The ‘Thieves Cat,’ used to inflict punishment for theft, which was considered a particularly offensive crime on board ship, had each of its thongs knotted three times to cause additional pain.
All formal punishments — ordered by captain or court martial — were given ceremoniously on deck, the crew being summoned to ‘witness punishment’ and drama enhanced by drum roll and a whole routine, including pauses, untangling of the tails, a drink of water and so on which is believed were more intended for the observing crew than for the actual participants. Informal ‘daily’ punishments, usually without assembly, were often left unrecorded.
Keelhauling (from Dutch kielhalen; “to drag along the keel”) was a severe form of corporal punishment meted out to sailors at sea.
The sailor was tied to a rope that looped beneath the vessel, thrown overboard on one side of the ship, and dragged under the ship’s keel to the other side. As the hull was often covered in barnacles and other marine growth, this could result in lacerations and other injuries. This generally happened if the offender was pulled quickly. If pulled slowly, his weight might lower him sufficiently to miss the barnacles but might result in his drowning. If the rope snapped, the Captain could conclude that the punishment was not done properly and order it carried out again.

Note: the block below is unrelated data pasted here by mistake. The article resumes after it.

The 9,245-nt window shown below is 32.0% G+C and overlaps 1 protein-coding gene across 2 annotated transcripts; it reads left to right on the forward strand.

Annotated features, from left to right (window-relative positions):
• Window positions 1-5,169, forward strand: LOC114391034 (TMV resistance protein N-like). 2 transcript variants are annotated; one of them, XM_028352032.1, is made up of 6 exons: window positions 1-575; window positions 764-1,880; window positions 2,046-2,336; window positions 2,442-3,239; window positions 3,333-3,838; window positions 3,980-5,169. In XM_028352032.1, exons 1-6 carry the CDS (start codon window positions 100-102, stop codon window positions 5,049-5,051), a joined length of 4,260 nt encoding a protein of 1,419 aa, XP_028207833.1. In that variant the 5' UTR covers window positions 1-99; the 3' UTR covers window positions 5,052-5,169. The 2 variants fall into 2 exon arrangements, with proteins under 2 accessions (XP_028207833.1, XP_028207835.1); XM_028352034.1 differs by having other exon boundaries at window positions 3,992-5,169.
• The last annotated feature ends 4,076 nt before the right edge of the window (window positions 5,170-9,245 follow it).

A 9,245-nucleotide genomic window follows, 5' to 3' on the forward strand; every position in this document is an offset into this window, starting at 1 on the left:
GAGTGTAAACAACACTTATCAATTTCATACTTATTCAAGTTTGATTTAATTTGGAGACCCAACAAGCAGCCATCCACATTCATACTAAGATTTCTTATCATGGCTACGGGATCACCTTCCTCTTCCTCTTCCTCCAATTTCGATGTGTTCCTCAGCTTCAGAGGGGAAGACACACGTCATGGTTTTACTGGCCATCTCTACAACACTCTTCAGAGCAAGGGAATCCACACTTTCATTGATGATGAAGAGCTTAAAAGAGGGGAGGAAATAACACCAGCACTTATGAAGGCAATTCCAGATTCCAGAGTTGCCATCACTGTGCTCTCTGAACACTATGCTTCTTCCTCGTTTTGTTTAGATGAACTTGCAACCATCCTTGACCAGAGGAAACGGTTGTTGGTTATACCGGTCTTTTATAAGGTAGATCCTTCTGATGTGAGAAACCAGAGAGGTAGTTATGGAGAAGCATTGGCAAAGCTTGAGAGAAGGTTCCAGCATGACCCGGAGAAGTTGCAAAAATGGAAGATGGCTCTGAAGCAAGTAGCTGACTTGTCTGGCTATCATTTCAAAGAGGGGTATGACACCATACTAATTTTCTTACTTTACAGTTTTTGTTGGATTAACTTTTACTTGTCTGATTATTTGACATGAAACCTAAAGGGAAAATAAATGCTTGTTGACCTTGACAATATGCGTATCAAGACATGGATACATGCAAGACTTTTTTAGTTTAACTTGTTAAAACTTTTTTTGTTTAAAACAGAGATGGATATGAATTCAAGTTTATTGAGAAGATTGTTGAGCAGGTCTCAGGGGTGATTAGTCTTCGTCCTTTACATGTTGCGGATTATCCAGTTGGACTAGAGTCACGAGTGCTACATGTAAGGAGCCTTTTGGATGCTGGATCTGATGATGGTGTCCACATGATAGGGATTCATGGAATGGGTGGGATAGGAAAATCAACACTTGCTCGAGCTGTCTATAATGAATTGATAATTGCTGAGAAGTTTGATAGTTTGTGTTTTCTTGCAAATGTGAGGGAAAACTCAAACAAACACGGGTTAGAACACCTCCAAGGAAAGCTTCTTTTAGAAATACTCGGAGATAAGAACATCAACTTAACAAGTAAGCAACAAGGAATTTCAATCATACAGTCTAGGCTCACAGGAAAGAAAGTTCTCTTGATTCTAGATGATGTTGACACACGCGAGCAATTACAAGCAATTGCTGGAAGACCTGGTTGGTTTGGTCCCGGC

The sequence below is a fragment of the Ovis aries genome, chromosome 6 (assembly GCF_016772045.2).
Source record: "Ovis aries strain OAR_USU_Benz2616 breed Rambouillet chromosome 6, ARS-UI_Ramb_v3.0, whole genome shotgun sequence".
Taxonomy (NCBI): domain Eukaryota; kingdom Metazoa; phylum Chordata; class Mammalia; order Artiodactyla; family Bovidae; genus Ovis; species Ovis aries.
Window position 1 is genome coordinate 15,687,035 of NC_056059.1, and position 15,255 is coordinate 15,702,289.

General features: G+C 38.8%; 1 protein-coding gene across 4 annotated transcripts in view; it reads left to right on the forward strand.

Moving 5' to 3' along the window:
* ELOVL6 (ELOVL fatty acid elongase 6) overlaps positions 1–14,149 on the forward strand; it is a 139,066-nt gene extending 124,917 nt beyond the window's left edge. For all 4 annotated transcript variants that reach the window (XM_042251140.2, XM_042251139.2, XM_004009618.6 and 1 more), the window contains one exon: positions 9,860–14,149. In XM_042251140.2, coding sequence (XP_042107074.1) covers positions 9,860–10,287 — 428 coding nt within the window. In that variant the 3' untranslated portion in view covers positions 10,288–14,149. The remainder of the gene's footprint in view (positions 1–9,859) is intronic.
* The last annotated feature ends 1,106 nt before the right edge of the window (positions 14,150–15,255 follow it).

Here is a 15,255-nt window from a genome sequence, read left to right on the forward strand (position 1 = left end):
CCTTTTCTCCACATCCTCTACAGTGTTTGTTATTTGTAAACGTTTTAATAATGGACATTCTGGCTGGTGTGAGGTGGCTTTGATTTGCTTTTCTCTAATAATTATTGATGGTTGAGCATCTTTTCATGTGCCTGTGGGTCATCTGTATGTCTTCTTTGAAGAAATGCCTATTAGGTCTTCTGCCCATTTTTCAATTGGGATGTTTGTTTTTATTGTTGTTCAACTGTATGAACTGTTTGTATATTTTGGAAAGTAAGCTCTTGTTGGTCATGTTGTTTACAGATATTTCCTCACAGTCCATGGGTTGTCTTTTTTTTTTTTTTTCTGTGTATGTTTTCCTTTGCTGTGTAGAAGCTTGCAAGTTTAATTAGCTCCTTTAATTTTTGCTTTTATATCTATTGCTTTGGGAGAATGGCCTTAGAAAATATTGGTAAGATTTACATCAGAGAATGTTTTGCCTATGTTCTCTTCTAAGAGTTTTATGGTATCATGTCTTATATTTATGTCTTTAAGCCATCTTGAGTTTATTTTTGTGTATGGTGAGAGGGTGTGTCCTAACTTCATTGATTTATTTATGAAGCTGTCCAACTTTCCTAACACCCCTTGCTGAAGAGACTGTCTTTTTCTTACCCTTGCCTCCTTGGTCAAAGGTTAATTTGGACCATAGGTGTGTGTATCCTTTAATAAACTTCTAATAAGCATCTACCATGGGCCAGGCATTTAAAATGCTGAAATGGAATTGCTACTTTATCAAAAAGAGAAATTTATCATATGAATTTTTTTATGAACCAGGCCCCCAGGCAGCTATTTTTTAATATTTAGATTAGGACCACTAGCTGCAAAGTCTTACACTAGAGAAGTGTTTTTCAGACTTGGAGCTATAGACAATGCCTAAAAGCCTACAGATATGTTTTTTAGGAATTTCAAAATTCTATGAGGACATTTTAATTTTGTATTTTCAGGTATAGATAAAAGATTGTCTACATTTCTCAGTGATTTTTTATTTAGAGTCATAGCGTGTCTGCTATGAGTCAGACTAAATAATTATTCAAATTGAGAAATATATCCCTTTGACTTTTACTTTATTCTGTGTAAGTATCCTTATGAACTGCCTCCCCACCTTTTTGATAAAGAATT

Keelhauling was legally permitted as a punishment in the Dutch Navy. The earliest official mention of keelhauling is a Dutch ordinance of 1560: the practice was not formally abolished until 1853. While not an official punishment, it was reportedly used by some British Royal Navy and merchant marine captains, and has become strongly associated with pirate lore.
In the 18th century judicial hanging was typically one of two types. The Short Drop or Suspension hanging.